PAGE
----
The hall was packed full of petitioners, occasionally yelling out “Injustice!”, “We want human rights”…veteran petitioner of already thirty years, old lady Hao Wenzhong, propped up by a stick, started loudly accused the Chinese Communist Party of being inhumane. She said, “Am I or am I not Chinese? What about my human rights? I've been arrested 199 times, where are my human rights? Does the Chinese Communist Party still have any humanity?”

虽然展厅中充满了便衣、保安,但对突然涌进的大批上访人和混杂的中外记者等,上头的方针似乎还没有传达下来,令他们对访民的呼喊显得束手无策。展厅中的工作人员在郝文忠老人前显得尴尬不堪,让老人”小声”点,老人立即反驳说道:”小声点,小声点谁能听到?”

Although the hall was filled with undercover police and security guards, it seems direction from above on how to deal with the sudden flood of petitioners and mix of Chinese and foreign journalists hadn't yet been conveyed, leaving them appearing unprepared as to how to deal with the petitioners’ yells. Hall staff nearby old lady Hao Wenzhong appeared rather awkward, telling the senior to “be quiet”, to which she retorted, “be quiet? Be quiet? Who will hear me?”

十点半左右,一位亚洲面孔的记者对郝文忠举起了镜头后被便衣盯上,便衣连声追问:”你是哪里的?”该记者一言不发,在便衣们拖记者出厅时,遭到拥挤在大厅中访民们的齐声起哄而作罢。

At around ten-thirty, one Asian-faced reporter, after turning his lens toward Hao Wenzhong, was then watched by undercover police. The undercover police even yelled after him, “where are you from?”, to which he said nothing. When the undercover police went to drag the reporter out of the hall, they were met with the crowd of petitioners in the hall's collective commotion, and then gave up.

该记者干脆坐在大厅的凳子上抗拒,而几名便衣也毫不顾忌的恶狠狠的围在记者四周,虽然访民和记者近在咫尺,但没有访民敢把上访资料递给他。显然,当局应付突发事件的手法不穷,很快,展厅的”工作人员”把记者带到中间展厅的南边小门里了。后有访民介绍,他是名日本记者。

The reporter immediately sat down on a chair in the hall in protest, and several undercover police roughly surrounded the reporter on four sides. Although the petitioners were within reach of the reporter, none of them dared pass him any handouts. Obviously, the authorities have no shortage of methods of dealing with emergencies and very quickly, the exhibition hall “workers” took the reporter to the south door of the middle hall. Later it was explained by one petitioner that the reporter was Japanese.

The report goes on recounting the last few days of the exhibition in colorful detail, even quoting some interesting invective, telling of undercover sneakattack protesters, panicking police, increased police presence and of the petitioners getting hauled away by the bus load, as mentioned in many English-language blogs, wrapping up with an estimate of two thousand petitioners arrested in total.

Some overseas Chinese media, like the one which wrote the report Moogee reposted, tend not to have much reputation for balance. At the same time though, it's often only their reporters who are on the scene for stories like this. If what was said above was true, where are the foreign media's eyewitness reports? Even more pertinent, where were Beijing's English-language bloggers at the time?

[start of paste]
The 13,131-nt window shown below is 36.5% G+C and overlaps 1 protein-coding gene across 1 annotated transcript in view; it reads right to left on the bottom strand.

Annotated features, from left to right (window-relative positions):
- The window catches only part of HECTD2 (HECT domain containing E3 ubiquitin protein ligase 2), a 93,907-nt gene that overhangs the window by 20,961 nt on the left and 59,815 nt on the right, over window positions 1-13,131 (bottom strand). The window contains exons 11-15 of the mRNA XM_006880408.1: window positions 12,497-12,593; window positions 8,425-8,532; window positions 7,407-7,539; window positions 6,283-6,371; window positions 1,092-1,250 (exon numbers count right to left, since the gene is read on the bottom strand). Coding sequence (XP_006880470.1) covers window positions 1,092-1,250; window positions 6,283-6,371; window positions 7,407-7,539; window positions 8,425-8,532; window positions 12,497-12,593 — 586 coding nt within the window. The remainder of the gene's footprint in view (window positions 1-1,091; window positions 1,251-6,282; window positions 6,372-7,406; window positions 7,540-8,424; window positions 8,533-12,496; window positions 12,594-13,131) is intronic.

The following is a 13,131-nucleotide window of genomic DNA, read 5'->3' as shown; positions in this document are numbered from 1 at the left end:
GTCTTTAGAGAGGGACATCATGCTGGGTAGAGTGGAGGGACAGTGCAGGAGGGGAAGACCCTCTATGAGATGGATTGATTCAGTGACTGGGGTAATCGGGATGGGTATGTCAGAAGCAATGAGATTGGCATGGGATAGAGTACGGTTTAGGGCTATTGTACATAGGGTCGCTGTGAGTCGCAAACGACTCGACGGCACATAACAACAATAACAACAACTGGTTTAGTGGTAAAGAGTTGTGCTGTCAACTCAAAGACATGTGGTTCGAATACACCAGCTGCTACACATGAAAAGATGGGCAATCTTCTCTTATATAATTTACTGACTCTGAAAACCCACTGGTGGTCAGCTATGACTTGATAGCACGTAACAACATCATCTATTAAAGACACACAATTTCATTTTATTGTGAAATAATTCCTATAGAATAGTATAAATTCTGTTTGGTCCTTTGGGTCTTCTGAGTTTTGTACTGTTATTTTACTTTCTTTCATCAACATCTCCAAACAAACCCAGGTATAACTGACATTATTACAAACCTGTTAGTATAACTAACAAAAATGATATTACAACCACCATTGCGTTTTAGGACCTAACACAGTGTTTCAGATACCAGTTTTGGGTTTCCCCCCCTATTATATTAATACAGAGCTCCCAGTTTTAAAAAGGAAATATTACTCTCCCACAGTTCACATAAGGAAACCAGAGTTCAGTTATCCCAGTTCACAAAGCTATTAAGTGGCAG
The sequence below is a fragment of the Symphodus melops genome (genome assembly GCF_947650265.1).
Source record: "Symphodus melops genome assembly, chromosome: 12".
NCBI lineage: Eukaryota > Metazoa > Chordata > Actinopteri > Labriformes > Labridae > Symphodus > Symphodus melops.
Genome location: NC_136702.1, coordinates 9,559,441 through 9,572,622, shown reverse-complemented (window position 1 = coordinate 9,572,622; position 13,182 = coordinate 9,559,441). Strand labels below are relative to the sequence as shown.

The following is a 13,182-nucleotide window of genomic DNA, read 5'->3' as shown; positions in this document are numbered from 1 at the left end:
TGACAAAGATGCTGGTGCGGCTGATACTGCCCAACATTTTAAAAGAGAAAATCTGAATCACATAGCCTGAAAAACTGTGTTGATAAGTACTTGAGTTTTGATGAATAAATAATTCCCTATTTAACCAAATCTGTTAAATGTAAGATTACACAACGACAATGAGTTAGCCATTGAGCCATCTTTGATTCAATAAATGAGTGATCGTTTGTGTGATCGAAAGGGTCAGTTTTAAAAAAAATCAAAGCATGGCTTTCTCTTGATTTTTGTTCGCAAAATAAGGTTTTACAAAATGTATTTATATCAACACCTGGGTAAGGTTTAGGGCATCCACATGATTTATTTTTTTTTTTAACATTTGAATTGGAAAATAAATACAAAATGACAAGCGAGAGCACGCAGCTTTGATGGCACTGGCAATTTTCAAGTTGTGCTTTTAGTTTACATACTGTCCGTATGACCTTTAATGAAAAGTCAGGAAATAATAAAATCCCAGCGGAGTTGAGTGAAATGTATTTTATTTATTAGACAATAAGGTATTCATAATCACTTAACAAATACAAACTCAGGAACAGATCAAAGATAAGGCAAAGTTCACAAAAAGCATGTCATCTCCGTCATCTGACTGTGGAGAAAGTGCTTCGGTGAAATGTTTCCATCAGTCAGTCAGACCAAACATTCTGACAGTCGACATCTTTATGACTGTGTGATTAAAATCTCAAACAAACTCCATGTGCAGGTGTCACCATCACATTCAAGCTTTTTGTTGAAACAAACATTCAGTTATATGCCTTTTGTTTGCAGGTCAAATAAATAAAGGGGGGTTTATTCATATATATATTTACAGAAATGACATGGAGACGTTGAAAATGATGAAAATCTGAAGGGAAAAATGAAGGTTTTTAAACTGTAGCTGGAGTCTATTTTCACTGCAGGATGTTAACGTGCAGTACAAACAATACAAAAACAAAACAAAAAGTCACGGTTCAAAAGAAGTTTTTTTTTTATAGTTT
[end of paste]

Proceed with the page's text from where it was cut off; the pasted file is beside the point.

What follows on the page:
4 comments

  • 人权展的报道可信度很低,或者说有些夸大

  • Shizhao says above that ‘news reports on the human rights exhibition are quite unreliable, or else a bit exaggerated.’

    To Shizhao, I’m interested to hear why you think so, especially if you have first-hand information.

    Overall, I’m sometimes sceptical about what I read on certain overseas Chinese websites, so before I posted this I checked with some journalist friends working for mainstream media outlets and they confirmed that the basic details are true. What I’d really like to have seen was first-person reporting from bloggers located in Beijing.

    In Chinese:
    Shizhao,我特别想知道你为什么这样说,更加如果你对这件事有更清楚的消息。有时候我也会怀疑某些海外中文网站的可信度,所以此发表前我问过几个在(中国)主流媒体机构里面的朋友,他们都确认里面的基本详细都是真的。我最希望看得是位于北京的博客亲自来报道这件事。

  • peggy

    What a striking contrast for the state of sex worker rights in India and China! PRC penal policy makers need to really re-think if this public shame is targetted at the right people. Are these sex workers the harbingers of vice and evil ….or merely realities revealing the limited opportunities available to marginalized women in China’s booming global capitalist economy. . . it is afterall the oldest trade in the world and morality debates aside. . .these women workers struggle to survive in a trade that gets the least protection and the most overt patriarchal state harassment.

  • Christine Ng

    Hihi, I am Christine Ng, a university student of Hong Kong. I am currently doing a feature story on bloggings and journaliam. I know you are a language editor of Global Voices. I would like to ask you some questions, particularly about China. Could you do me a favour?? Can I conduct an interview with you by whatever means you like at your available time?
    I am looking forward to your reply. Thank you.

    Best regards,
    Christine

Join the conversation

Authors, please log in »

Guidelines

  • All comments are reviewed by a moderator. Do not submit your comment more than once or it may be identified as spam.
  • Please treat others with respect. Comments containing hate speech, obscenity, and personal attacks will not be approved.